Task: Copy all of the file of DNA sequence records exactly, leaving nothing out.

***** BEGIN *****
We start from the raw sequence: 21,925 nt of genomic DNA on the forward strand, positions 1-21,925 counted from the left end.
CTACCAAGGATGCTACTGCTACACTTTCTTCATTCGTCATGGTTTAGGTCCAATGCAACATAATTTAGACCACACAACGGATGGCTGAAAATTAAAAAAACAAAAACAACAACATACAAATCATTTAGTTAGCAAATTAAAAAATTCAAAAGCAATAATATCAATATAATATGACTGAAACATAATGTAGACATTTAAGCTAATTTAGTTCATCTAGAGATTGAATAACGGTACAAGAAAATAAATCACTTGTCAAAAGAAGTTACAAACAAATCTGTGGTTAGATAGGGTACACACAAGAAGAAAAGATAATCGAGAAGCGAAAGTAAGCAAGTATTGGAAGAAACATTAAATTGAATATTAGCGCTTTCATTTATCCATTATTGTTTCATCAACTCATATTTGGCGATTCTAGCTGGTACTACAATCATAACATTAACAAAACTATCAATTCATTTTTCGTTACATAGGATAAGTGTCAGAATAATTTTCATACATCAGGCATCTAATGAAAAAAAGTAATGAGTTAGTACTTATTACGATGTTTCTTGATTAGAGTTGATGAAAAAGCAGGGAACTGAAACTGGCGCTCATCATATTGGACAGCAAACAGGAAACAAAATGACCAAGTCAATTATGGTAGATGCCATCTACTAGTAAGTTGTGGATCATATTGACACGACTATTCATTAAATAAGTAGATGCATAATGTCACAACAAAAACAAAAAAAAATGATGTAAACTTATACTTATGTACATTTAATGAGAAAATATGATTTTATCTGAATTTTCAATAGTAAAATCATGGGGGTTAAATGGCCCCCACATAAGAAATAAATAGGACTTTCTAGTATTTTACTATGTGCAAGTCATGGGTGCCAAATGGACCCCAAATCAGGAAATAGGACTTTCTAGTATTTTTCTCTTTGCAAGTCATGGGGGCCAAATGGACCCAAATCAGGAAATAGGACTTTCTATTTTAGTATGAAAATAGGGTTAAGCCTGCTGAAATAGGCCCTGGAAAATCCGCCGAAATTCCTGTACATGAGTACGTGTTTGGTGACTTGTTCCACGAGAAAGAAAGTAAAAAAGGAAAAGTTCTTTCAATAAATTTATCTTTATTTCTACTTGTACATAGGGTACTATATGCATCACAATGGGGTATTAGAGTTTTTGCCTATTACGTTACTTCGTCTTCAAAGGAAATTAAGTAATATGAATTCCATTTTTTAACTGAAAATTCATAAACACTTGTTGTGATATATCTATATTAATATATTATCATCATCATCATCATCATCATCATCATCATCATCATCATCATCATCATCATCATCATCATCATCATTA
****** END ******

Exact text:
We start from the raw sequence: 21,925 nt of genomic DNA on the forward strand, positions 1-21,925 counted from the left end.
CTACCAAGGATGCTACTGCTACACTTTCTTCATTCGTCATGGTTTAGGTCCAATGCAACATAATTTAGACCACACAACGGATGGCTGAAAATTAAAAAAACAAAAACAACAACATACAAATCATTTAGTTAGCAAATTAAAAAATTCAAAAGCAATAATATCAATATAATATGACTGAAACATAATGTAGACATTTAAGCTAATTTAGTTCATCTAGAGATTGAATAACGGTACAAGAAAATAAATCACTTGTCAAAAGAAGTTACAAACAAATCTGTGGTTAGATAGGGTACACACAAGAAGAAAAGATAATCGAGAAGCGAAAGTAAGCAAGTATTGGAAGAAACATTAAATTGAATATTAGCGCTTTCATTTATCCATTATTGTTTCATCAACTCATATTTGGCGATTCTAGCTGGTACTACAATCATAACATTAACAAAACTATCAATTCATTTTTCGTTACATAGGATAAGTGTCAGAATAATTTTCATACATCAGGCATCTAATGAAAAAAAGTAATGAGTTAGTACTTATTACGATGTTTCTTGATTAGAGTTGATGAAAAAGCAGGGAACTGAAACTGGCGCTCATCATATTGGACAGCAAACAGGAAACAAAATGACCAAGTCAATTATGGTAGATGCCATCTACTAGTAAGTTGTGGATCATATTGACACGACTATTCATTAAATAAGTAGATGCATAATGTCACAACAAAAACAAAAAAAAATGATGTAAACTTATACTTATGTACATTTAATGAGAAAATATGATTTTATCTGAATTTTCAATAGTAAAATCATGGGGGTTAAATGGCCCCCACATAAGAAATAAATAGGACTTTCTAGTATTTTACTATGTGCAAGTCATGGGTGCCAAATGGACCCCAAATCAGGAAATAGGACTTTCTAGTATTTTTCTCTTTGCAAGTCATGGGGGCCAAATGGACCCAAATCAGGAAATAGGACTTTCTATTTTAGTATGAAAATAGGGTTAAGCCTGCTGAAATAGGCCCTGGAAAATCCGCCGAAATTCCTGTACATGAGTACGTGTTTGGTGACTTGTTCCACGAGAAAGAAAGTAAAAAAGGAAAAGTTCTTTCAATAAATTTATCTTTATTTCTACTTGTACATAGGGTACTATATGCATCACAATGGGGTATTAGAGTTTTTGCCTATTACGTTACTTCGTCTTCAAAGGAAATTAAGTAATATGAATTCCATTTTTTAACTGAAAATTCATAAACACTTGTTGTGATATATCTATATTAATATATTATCATCATCATCATCATCATCATCATCATCATCATCATCATCATCATCATCATCATCATCATCATCATTA